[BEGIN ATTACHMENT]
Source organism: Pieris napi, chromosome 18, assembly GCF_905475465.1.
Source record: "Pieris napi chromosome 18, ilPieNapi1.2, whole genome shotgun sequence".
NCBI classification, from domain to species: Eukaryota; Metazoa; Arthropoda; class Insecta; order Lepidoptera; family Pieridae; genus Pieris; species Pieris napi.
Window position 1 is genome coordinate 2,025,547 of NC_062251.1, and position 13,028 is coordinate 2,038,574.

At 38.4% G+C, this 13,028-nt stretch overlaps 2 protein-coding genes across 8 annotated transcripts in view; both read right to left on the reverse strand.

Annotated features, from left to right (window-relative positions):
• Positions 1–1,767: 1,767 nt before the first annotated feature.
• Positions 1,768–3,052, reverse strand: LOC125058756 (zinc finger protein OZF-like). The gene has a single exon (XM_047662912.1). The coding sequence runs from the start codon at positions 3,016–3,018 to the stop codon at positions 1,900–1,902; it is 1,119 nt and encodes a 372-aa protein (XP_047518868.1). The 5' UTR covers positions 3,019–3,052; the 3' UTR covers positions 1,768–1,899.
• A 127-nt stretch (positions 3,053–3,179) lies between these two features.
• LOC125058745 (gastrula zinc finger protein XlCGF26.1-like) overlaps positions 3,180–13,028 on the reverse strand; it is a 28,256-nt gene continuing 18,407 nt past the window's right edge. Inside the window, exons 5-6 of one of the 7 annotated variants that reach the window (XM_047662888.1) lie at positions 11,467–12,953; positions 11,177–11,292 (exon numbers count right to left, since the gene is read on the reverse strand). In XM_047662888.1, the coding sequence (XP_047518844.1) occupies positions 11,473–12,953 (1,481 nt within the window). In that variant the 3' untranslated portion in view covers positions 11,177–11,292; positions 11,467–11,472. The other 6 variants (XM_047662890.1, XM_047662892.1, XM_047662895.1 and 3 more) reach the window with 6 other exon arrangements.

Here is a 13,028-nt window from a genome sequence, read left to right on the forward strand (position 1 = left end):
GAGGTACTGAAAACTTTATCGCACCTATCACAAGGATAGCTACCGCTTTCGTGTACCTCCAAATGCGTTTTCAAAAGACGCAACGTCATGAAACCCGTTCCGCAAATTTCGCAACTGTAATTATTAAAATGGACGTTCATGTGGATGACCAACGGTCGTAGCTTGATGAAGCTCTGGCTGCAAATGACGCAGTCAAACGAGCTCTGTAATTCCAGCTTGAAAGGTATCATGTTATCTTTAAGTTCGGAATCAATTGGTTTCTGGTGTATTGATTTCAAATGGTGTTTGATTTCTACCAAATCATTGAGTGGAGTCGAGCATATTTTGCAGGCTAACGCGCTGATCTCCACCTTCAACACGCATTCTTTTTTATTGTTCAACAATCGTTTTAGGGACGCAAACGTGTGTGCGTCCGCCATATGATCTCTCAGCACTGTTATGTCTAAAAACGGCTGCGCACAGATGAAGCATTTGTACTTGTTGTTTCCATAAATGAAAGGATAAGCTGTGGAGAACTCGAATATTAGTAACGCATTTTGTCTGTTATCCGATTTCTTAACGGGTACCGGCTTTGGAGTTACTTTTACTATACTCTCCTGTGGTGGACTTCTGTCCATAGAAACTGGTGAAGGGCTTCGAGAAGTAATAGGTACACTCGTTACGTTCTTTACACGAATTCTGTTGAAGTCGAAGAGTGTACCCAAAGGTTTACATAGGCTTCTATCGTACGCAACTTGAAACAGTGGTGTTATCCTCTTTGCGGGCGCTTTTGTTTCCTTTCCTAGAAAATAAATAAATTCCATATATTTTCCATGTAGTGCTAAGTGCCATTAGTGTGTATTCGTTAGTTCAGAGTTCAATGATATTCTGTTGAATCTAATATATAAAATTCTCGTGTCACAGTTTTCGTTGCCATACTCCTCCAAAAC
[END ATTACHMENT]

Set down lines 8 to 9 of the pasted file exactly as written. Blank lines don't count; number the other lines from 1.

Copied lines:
• Positions 1,768–3,052, reverse strand: LOC125058756 (zinc finger protein OZF-like). The gene has a single exon (XM_047662912.1). The coding sequence runs from the start codon at positions 3,016–3,018 to the stop codon at positions 1,900–1,902; it is 1,119 nt and encodes a 372-aa protein (XP_047518868.1). The 5' UTR covers positions 3,019–3,052; the 3' UTR covers positions 1,768–1,899.
• A 127-nt stretch (positions 3,053–3,179) lies between these two features.